By Kate Foran
Cruising through the latter days
of Western Civilization in my forest
green Corolla under a 12 year
ultimatum on climate catastrophe
while my phone talks to my car
so I can listen to the news like this
tidbit about an eleventh-century nun
whose dental plaque was a fossil
record of all she consumed,
starch residue and flower pollen,
wool fiber and insect parts,
milk proteins and flecks of precious
lapis lazuli, but wait, how did that get there?
The blue stone came on the Silk Road
all the way from Afghanistan, was ground
to make a pigment as valuable as gold,
and here it is in her anonymous
middle-aged teeth. Maybe
it was her task to mix the stone into ultramarine.
Or maybe she practiced
emotive devotional osculation, in her ecstasy
kissing the text, coaxing micro shards of blue
into the warm, wet corners
of her mouth where it settled
in her sediment. Her secret plunder.
Or more likely, she, herself, a woman, was an illuminator.
In a dark age she envisioned the robe
of Jesus Christ in vibrant royal blue;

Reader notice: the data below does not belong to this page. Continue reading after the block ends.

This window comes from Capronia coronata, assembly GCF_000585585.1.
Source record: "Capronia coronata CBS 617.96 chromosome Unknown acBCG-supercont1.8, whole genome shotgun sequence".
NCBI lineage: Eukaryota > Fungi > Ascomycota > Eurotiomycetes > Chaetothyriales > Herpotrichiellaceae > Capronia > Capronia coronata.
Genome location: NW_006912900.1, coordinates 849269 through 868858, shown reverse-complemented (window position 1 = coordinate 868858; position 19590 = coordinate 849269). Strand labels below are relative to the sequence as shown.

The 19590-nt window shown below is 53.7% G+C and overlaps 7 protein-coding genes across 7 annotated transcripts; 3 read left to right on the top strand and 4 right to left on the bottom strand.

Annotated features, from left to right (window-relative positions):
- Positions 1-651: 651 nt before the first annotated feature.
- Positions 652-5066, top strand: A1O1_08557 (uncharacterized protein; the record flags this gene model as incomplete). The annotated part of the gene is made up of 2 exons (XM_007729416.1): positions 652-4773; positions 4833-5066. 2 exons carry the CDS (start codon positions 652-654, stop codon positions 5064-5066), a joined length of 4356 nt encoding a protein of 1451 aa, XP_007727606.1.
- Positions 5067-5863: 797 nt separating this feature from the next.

Christ the lowly whose mother said
cast down the mighty, whose mother said
send the rich away. She saved
a story for us, sent it riding through the centuries
on vellum made of animal hide.
She must have taken her brush
between her lips to moisten the bristles
to a fine tip before dipping it again to paint,
her spittle mixing with the DNA
of the sheep vellum and the image of the son of man.
The lapis azure scattered over her teeth,
speckled like robins’ eggs,
beckoning us to speculate.
When a call comes,
interrupting this story, I can’t answer
because I’m driving and I look out the window
at the stretch of highway and the sound barriers
and realize I’m not sure how I got here.